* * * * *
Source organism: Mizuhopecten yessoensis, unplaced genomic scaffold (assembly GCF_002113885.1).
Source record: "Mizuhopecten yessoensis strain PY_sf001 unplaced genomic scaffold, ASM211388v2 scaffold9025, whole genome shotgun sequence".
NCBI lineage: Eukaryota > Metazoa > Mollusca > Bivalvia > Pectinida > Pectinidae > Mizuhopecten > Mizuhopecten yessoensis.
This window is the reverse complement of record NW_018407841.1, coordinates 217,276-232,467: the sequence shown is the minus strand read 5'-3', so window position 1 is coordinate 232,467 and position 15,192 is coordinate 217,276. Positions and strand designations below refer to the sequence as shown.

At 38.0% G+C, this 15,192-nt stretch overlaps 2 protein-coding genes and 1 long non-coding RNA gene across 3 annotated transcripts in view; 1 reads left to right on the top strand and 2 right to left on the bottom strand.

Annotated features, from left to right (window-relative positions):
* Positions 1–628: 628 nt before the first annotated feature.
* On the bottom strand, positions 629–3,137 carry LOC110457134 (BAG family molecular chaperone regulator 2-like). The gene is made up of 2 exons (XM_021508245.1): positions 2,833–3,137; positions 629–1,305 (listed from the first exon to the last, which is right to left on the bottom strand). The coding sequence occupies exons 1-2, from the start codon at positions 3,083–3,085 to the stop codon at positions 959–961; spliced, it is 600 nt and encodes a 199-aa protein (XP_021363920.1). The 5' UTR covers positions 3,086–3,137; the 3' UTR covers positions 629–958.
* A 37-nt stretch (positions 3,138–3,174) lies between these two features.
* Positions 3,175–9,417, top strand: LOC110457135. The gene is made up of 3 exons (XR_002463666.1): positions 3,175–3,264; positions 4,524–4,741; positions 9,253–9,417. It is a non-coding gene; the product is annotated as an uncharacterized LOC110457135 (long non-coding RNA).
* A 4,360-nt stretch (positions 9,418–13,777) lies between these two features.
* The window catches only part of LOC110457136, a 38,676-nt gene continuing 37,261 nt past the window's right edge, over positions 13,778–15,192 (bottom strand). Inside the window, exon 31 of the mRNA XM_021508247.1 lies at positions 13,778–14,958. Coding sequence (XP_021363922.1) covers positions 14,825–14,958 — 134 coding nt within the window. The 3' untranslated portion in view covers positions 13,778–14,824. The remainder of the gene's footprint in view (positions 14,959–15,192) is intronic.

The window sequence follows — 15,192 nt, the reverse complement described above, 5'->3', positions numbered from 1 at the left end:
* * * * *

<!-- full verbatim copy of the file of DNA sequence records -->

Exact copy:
Source organism: Mizuhopecten yessoensis, unplaced genomic scaffold (assembly GCF_002113885.1).
Source record: "Mizuhopecten yessoensis strain PY_sf001 unplaced genomic scaffold, ASM211388v2 scaffold9025, whole genome shotgun sequence".
NCBI lineage: Eukaryota > Metazoa > Mollusca > Bivalvia > Pectinida > Pectinidae > Mizuhopecten > Mizuhopecten yessoensis.
This window is the reverse complement of record NW_018407841.1, coordinates 217,276-232,467: the sequence shown is the minus strand read 5'-3', so window position 1 is coordinate 232,467 and position 15,192 is coordinate 217,276. Positions and strand designations below refer to the sequence as shown.

At 38.0% G+C, this 15,192-nt stretch overlaps 2 protein-coding genes and 1 long non-coding RNA gene across 3 annotated transcripts in view; 1 reads left to right on the top strand and 2 right to left on the bottom strand.

Annotated features, from left to right (window-relative positions):
* Positions 1–628: 628 nt before the first annotated feature.
* On the bottom strand, positions 629–3,137 carry LOC110457134 (BAG family molecular chaperone regulator 2-like). The gene is made up of 2 exons (XM_021508245.1): positions 2,833–3,137; positions 629–1,305 (listed from the first exon to the last, which is right to left on the bottom strand). The coding sequence occupies exons 1-2, from the start codon at positions 3,083–3,085 to the stop codon at positions 959–961; spliced, it is 600 nt and encodes a 199-aa protein (XP_021363920.1). The 5' UTR covers positions 3,086–3,137; the 3' UTR covers positions 629–958.
* A 37-nt stretch (positions 3,138–3,174) lies between these two features.
* Positions 3,175–9,417, top strand: LOC110457135. The gene is made up of 3 exons (XR_002463666.1): positions 3,175–3,264; positions 4,524–4,741; positions 9,253–9,417. It is a non-coding gene; the product is annotated as an uncharacterized LOC110457135 (long non-coding RNA).
* A 4,360-nt stretch (positions 9,418–13,777) lies between these two features.
* The window catches only part of LOC110457136, a 38,676-nt gene continuing 37,261 nt past the window's right edge, over positions 13,778–15,192 (bottom strand). Inside the window, exon 31 of the mRNA XM_021508247.1 lies at positions 13,778–14,958. Coding sequence (XP_021363922.1) covers positions 14,825–14,958 — 134 coding nt within the window. The 3' untranslated portion in view covers positions 13,778–14,824. The remainder of the gene's footprint in view (positions 14,959–15,192) is intronic.

The window sequence follows — 15,192 nt, the reverse complement described above, 5'->3', positions numbered from 1 at the left end: